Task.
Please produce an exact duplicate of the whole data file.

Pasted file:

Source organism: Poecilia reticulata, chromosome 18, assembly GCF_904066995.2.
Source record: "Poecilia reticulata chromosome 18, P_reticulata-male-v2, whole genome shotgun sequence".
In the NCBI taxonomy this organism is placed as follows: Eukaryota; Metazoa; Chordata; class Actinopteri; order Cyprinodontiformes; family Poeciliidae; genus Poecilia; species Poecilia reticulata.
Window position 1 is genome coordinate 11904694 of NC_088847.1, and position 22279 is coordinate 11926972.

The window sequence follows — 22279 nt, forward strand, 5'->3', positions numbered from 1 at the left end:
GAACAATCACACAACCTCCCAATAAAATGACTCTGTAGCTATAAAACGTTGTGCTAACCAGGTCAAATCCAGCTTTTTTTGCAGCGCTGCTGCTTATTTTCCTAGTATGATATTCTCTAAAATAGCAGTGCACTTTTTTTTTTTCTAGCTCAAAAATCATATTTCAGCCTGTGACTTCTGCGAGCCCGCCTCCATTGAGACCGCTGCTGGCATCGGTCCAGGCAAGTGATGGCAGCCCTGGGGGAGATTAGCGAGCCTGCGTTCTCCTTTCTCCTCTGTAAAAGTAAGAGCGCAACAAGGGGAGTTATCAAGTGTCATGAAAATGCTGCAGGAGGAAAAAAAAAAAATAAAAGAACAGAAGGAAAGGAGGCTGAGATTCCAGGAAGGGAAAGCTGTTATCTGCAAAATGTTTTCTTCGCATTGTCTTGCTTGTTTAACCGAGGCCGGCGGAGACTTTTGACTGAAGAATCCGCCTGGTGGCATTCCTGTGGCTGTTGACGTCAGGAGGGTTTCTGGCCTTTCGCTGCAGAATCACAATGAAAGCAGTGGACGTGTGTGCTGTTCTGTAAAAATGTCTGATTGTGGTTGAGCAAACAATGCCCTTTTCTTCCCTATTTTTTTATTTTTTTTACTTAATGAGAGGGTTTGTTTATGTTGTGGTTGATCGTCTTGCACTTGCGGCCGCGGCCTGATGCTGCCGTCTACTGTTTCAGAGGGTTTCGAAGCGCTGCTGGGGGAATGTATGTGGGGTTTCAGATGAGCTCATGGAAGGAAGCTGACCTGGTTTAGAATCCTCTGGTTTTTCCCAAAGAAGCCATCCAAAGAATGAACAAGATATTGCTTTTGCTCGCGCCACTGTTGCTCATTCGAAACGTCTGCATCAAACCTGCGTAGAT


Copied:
Source organism: Poecilia reticulata, chromosome 18, assembly GCF_904066995.2.
Source record: "Poecilia reticulata chromosome 18, P_reticulata-male-v2, whole genome shotgun sequence".
In the NCBI taxonomy this organism is placed as follows: Eukaryota; Metazoa; Chordata; class Actinopteri; order Cyprinodontiformes; family Poeciliidae; genus Poecilia; species Poecilia reticulata.
Window position 1 is genome coordinate 11904694 of NC_088847.1, and position 22279 is coordinate 11926972.

The window sequence follows — 22279 nt, forward strand, 5'->3', positions numbered from 1 at the left end:
GAACAATCACACAACCTCCCAATAAAATGACTCTGTAGCTATAAAACGTTGTGCTAACCAGGTCAAATCCAGCTTTTTTTGCAGCGCTGCTGCTTATTTTCCTAGTATGATATTCTCTAAAATAGCAGTGCACTTTTTTTTTTTCTAGCTCAAAAATCATATTTCAGCCTGTGACTTCTGCGAGCCCGCCTCCATTGAGACCGCTGCTGGCATCGGTCCAGGCAAGTGATGGCAGCCCTGGGGGAGATTAGCGAGCCTGCGTTCTCCTTTCTCCTCTGTAAAAGTAAGAGCGCAACAAGGGGAGTTATCAAGTGTCATGAAAATGCTGCAGGAGGAAAAAAAAAAAATAAAAGAACAGAAGGAAAGGAGGCTGAGATTCCAGGAAGGGAAAGCTGTTATCTGCAAAATGTTTTCTTCGCATTGTCTTGCTTGTTTAACCGAGGCCGGCGGAGACTTTTGACTGAAGAATCCGCCTGGTGGCATTCCTGTGGCTGTTGACGTCAGGAGGGTTTCTGGCCTTTCGCTGCAGAATCACAATGAAAGCAGTGGACGTGTGTGCTGTTCTGTAAAAATGTCTGATTGTGGTTGAGCAAACAATGCCCTTTTCTTCCCTATTTTTTTATTTTTTTTACTTAATGAGAGGGTTTGTTTATGTTGTGGTTGATCGTCTTGCACTTGCGGCCGCGGCCTGATGCTGCCGTCTACTGTTTCAGAGGGTTTCGAAGCGCTGCTGGGGGAATGTATGTGGGGTTTCAGATGAGCTCATGGAAGGAAGCTGACCTGGTTTAGAATCCTCTGGTTTTTCCCAAAGAAGCCATCCAAAGAATGAACAAGATATTGCTTTTGCTCGCGCCACTGTTGCTCATTCGAAACGTCTGCATCAAACCTGCGTAGAT